Everyday Systems: Podcast : Episode 10
Habit Friendly Behaviors
Hi, this is Reinhard from everyday systems.com. Last week I tried to make a case for thinking of self improvement in terms of behavior and habit rather than results. But you can't turn every behavior into an unconscious habit, and this week I'm going to talk about some of the elements that make certain behaviors more habit friendly than others.
This biggest issue is: does the behavior inherently require a lot of conscious attention? Some examples of popular but usually doomed self improvement behaviors that are like this are having to look up stuff all the time: counting calories or carbs or consulting lists of forbidden foods) and having to write down stuff all the time (like food journaling). You can't look up stuff or write stuff down unconsciously. So you can't make it a habit.
Another big issue is behaviors that are really unpleasant. Like a diet that forces you to eat disgusting food or completely cut out the foods you love most. Or an exercise plan with physiologically really effective but boring and unpleasant movements. It's possible to make self torture like this into a habit. But, understandably, it's harder. And why would you want to? There is almost certainly a solution that doesn't require self torture.
Another issue is behaviors that conflict with other behaviors. The biggest cause of conflict is time. Your new behaviors have to fit in, and there are a couple good ways to help them do this. The most obvious step is to choose behaviors that don't take much time. Behaviors with a small temporal footprint will bump into each other less. And perceived time is almost as important as actual time. For example, the schedulistically insignificant 14 minutes of shovelglove seems like even less than it is because it shouts out "this is not a lot of time."
Another way of avoiding temporal conflict is regularity of behavior. Doing the same thing every day (or every weekday) at the same time. If your behaviors are predictable, it's easier to plan, and there will be less conflict. Regularity, routine is important not only for conflict avoidance, but it's hypnotic, almost. It's how you condition yourself to start unconsciously doing these things. And every behavior that you make into a predictable routine is not only easier to do in itself, but it gives you a scaffolding on which to hang other behaviors. You can start making unconscious associations between things. If stuff is moving around all the time you can't do this. I think the two most fundamental elements of this scaffolding are sleeping and eating: go to bed and get up at the same time every day and eat regular predictable meals and you have a firm foundation on which to build other habits. I'm amazed at how many people don't even have these two basics down and are then surprised that they can't manage more sophisticated stuff.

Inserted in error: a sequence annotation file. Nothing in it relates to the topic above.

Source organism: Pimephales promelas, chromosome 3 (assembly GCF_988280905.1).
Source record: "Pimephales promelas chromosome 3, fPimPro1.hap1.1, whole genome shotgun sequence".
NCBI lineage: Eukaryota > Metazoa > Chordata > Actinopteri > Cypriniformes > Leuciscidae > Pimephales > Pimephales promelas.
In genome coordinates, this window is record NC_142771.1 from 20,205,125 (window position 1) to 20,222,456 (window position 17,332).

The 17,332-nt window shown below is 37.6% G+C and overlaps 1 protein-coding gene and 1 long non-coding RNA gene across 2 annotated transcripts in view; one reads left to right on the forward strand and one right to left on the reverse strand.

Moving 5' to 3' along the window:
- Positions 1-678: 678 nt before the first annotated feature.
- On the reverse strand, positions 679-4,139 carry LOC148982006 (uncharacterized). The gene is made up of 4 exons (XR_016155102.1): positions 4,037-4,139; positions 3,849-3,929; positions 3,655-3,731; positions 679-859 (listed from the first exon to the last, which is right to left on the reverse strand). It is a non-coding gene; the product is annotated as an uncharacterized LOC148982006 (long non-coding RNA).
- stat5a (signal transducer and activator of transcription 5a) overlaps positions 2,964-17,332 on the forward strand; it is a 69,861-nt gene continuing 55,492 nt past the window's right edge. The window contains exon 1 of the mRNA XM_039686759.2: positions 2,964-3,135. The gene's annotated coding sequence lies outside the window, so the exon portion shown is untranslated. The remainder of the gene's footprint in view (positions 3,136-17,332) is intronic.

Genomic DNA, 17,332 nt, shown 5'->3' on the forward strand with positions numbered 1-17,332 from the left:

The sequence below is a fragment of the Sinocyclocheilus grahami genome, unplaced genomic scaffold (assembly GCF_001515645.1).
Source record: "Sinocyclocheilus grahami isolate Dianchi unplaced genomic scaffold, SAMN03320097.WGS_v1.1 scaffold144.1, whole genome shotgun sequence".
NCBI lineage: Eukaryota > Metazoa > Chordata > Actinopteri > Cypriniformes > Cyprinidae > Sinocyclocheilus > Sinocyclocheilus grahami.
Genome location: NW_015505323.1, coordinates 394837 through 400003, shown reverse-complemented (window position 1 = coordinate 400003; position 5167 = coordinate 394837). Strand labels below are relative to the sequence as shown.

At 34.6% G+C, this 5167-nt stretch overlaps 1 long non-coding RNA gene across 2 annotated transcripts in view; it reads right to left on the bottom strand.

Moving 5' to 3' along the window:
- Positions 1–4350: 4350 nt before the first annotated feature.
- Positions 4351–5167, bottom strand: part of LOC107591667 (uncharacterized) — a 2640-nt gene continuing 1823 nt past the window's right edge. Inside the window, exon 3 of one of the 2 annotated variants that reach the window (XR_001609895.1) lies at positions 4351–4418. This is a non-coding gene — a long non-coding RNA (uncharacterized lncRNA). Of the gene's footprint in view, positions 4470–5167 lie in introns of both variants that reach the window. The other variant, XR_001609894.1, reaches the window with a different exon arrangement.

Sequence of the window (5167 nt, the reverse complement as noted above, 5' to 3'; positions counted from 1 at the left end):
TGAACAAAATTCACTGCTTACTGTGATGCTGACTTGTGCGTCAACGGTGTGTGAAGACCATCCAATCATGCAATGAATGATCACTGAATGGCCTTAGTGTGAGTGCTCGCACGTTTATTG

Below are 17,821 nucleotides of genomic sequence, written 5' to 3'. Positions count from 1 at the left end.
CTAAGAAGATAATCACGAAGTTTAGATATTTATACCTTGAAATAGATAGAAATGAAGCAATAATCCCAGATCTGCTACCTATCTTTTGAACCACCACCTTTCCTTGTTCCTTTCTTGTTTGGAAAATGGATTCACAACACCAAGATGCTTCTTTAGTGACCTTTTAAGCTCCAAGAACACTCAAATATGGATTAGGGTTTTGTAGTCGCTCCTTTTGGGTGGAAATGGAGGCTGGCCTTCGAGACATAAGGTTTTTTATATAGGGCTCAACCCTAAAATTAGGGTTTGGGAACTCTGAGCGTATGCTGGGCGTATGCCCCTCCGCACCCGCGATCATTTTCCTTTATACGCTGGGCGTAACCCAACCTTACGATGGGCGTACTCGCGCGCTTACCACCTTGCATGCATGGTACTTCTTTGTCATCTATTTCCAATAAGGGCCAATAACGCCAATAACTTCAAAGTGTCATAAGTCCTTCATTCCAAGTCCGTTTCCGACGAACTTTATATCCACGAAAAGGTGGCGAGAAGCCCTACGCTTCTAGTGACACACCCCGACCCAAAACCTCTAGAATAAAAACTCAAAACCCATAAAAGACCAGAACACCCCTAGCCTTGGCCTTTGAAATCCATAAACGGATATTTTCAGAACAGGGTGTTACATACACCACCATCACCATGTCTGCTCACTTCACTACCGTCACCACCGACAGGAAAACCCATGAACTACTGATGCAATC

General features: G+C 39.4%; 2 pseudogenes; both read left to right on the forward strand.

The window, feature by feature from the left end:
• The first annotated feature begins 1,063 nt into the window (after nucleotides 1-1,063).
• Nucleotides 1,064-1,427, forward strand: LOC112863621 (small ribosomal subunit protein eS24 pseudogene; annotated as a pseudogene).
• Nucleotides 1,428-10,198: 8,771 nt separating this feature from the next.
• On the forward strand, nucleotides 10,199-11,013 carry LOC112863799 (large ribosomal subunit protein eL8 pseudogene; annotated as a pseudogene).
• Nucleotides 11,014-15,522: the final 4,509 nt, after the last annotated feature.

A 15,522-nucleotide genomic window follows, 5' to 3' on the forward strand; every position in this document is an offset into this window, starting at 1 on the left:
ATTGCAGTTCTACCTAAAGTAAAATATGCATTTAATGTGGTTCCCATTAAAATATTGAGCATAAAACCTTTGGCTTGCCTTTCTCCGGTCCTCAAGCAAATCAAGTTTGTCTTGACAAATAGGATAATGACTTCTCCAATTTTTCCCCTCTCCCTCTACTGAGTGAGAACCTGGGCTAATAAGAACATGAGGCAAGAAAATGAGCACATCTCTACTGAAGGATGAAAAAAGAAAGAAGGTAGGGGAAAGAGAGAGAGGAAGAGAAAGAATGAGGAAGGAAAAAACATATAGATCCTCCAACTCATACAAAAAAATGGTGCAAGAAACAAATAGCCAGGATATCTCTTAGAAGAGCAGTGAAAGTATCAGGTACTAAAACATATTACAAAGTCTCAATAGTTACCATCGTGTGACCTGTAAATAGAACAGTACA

Behaviors you want to habitualize should be simple and clear. You don't want to agonize all the time about whether your behavior should or shouldn't kick in. That means drawing some arbitrary lines. For example, on the no-s diet, I don't eat snacks, not even healthy snacks. Would it really be so bad if I ate a pomegranate right now, before dinner, meals, just this once? Pomegranates are the super health food, it would be fine, right, it would be good for me, probably, in itself. But I don't. Because nothing is in itself. If I ate the pomegranate, I'd start having having to wonder all the time about whether this food or that food was worth making an exception for. Even if I tended to make good choices (which I doubt), it would just be too expensive in terms of mental resources. I've got better things to think about. And even if I didn't, there's no way I'm going to be able to train unconscious habit to make sophisticated decisions like this.
Habit is powerful. But dumb. So you're going to have to dumb down your problems a bit so it can deal with them. This may be unsatisfying for perfectionists, but perfect isn't necessary. In fact, perfectionism can be dangerous. It can even be an excuse. Don't indulge it.
Finally, don't overload yourself with new self improvement behaviors. While it's true that your unconscious capacity to do stuff is greater than your conscious capacity, it's still not unlimited. When you add a new behavior, you should think of it not so much as an addition of something new, but as the permanent allocation of part of a finite resource. Is it worth it? Can you afford to allocate as much as you are tempted to give?
That's all for today. Next week I'm going to talk about another aspect of habit management, which is keeping track of your habit, whether to do it at all, and if so, how. Thanks for listening.
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